No matter the length of the relationship, a breakup is not harmful to mental health. Stress, mental burden, sadness…the emotions felt after this event are complex and often negative. This negativity would have a strong effect on the brain, which seeks to protect itself.
Love (and dopamine) is found in voles
Voles are a monogamous rodent species, meaning they only have one partner at a time. According to researchers, they get a boost of dopamine when they see their partner again after searching for them. However, during a long separation, the production of the happiness hormone decreases.
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For Dr. Zoe Donaldson, a behavioral neuroscientist at the University of Colorado Boulder and lead author of the study, it's actually a mechanism the brain puts in place to recover from a kind of “breakup.” In fact, after this drop in dopamine, the voles are able to return in search of a new partner. Behavior that he will not perform when the separation is not long enough, so the cause-and-effect link between reunion and dopamine is not weakened.
away from the eye away from the heart
To support this hypothesis, the team of scientists decided to conduct a series of experiments where voles could choose between reuniting with their former partner or meeting an unknown mouse. Vols released more dopamine when they chose to reunite with their “ex” mate. According to Zoe Donaldson, it would be more beneficial for rodents to “Get together with a partner instead of going out with a stranger“.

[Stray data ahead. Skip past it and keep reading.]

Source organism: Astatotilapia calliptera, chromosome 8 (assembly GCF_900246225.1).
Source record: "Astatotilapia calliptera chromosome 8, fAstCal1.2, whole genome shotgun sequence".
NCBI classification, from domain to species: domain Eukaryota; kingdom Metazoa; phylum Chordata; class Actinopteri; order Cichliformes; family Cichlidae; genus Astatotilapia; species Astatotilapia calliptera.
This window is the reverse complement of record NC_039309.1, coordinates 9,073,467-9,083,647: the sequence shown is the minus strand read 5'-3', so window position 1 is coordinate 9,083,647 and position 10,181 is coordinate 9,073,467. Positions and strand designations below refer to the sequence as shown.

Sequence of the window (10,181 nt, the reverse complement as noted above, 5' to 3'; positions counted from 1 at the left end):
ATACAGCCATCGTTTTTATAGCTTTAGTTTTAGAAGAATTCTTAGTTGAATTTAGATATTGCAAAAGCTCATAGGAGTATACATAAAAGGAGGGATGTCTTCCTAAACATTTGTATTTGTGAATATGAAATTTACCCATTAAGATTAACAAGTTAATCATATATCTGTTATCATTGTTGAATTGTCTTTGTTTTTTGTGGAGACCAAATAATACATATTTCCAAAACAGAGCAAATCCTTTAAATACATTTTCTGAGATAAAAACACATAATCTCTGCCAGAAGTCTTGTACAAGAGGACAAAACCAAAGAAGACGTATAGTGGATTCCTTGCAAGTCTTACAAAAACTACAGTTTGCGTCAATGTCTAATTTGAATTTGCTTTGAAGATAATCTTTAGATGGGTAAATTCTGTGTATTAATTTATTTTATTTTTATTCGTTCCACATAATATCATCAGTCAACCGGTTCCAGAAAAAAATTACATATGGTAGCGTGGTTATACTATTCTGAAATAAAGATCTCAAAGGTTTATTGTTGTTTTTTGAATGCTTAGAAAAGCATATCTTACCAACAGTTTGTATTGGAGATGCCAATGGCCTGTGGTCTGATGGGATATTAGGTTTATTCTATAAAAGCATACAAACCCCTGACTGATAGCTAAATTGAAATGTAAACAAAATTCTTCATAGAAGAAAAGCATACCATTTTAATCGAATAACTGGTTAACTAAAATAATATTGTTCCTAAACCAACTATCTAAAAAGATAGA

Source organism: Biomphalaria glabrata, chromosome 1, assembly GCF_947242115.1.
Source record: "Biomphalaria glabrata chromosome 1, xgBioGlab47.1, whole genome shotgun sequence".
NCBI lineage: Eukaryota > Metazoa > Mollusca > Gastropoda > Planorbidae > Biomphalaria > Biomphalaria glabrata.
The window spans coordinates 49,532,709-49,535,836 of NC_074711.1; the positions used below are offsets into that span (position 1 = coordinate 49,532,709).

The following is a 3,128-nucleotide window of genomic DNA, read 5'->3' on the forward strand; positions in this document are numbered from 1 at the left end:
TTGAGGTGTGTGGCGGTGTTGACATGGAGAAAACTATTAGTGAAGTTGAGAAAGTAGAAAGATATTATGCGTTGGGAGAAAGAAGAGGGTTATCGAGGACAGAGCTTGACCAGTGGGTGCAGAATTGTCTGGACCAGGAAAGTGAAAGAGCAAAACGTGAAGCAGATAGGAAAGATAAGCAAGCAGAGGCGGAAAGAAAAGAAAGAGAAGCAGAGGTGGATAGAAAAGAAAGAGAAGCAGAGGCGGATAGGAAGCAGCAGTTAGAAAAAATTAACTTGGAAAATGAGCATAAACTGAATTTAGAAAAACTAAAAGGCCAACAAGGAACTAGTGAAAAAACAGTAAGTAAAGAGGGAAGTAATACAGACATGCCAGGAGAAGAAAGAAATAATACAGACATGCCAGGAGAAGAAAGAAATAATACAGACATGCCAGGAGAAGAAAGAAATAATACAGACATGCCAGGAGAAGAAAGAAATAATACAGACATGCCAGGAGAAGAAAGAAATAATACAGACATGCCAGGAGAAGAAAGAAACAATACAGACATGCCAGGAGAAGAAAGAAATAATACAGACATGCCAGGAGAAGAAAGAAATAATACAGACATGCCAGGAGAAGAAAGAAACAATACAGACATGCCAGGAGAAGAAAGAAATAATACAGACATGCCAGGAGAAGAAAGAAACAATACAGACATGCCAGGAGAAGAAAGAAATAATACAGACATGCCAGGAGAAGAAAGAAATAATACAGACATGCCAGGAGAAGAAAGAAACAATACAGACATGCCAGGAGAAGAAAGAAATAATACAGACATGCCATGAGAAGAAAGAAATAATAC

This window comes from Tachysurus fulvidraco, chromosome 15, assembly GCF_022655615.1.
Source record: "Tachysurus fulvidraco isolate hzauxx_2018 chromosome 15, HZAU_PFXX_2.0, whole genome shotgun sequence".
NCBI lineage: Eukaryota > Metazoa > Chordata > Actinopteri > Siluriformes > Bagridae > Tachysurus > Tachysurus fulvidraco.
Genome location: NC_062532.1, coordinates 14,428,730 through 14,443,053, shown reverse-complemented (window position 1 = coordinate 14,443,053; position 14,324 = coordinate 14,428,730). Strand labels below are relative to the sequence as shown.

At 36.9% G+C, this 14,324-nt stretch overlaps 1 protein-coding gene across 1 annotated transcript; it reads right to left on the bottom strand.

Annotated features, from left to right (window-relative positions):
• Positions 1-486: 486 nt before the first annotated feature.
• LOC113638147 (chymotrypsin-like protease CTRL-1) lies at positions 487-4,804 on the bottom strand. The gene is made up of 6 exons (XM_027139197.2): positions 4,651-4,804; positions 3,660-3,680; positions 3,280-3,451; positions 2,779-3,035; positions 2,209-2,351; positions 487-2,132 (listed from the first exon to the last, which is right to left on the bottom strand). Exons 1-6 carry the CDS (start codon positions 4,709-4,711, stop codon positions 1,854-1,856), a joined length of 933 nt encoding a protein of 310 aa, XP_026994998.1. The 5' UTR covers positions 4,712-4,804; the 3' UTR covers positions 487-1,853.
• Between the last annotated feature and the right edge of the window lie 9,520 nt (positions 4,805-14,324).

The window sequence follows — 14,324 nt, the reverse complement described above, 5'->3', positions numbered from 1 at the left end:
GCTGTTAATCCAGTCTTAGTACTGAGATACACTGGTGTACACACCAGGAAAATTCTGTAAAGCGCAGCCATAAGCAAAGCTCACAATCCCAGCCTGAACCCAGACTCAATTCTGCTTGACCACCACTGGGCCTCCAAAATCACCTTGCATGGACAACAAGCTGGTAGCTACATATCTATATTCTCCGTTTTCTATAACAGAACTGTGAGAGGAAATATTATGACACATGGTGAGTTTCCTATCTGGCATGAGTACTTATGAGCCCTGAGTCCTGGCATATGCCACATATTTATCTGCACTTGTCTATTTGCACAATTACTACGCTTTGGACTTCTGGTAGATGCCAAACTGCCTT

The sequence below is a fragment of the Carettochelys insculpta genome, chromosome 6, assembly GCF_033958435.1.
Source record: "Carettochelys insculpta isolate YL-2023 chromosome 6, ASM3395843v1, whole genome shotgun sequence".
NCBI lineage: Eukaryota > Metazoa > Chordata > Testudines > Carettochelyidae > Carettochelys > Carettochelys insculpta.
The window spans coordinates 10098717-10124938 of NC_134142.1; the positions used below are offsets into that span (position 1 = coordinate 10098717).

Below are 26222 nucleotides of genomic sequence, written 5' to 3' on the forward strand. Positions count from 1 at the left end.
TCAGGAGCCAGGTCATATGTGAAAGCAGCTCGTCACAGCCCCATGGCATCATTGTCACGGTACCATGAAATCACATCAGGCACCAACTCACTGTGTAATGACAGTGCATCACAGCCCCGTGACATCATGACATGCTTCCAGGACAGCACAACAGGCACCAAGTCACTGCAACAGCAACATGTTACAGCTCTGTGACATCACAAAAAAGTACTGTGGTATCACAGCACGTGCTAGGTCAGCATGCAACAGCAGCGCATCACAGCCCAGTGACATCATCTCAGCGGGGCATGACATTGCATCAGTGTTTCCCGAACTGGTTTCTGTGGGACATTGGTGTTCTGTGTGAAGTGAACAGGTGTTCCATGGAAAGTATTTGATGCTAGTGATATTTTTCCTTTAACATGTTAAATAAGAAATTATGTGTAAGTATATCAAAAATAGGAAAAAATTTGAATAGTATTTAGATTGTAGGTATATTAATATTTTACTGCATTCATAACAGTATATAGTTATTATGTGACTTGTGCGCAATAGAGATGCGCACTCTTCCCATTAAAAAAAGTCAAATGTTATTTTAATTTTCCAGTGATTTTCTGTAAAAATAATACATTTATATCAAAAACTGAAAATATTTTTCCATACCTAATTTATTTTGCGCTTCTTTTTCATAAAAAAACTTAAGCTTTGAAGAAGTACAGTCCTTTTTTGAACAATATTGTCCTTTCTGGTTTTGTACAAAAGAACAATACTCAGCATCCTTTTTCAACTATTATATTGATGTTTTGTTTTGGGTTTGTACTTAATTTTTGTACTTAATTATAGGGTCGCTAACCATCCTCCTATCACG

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However, after four weeks of separation (which is a very long period for rodents), this increase in dopamine was no longer present. According to the researchers, this can be explained by the decreased value of the bond between old “pairs” of voles.
The difficult stage of separation and mourning: How science mends hearts
If the observations gathered at the end of this experiment also apply to humans, this could have a powerful neurological and psychoscientific impact. In fact, according to Zoe Donaldson, this dopamine signal is also essential in humans to foster relationships. “This means that doing things that help maintain this strong signal has important effects on relationship satisfaction“, according to the researcher.
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In addition, these observations can also contribute to a better understanding of the process of successive stages of mourning, especially for individuals who have more difficulty grieving. “It's possible that for these people, their partner's dopamine signal maladapts after a loss, essentially preventing them from processing the loss.” Zoe Donaldson explains.
The main goal of future neuroscientists' research in this area will be to help people with grief disorder for a long time.
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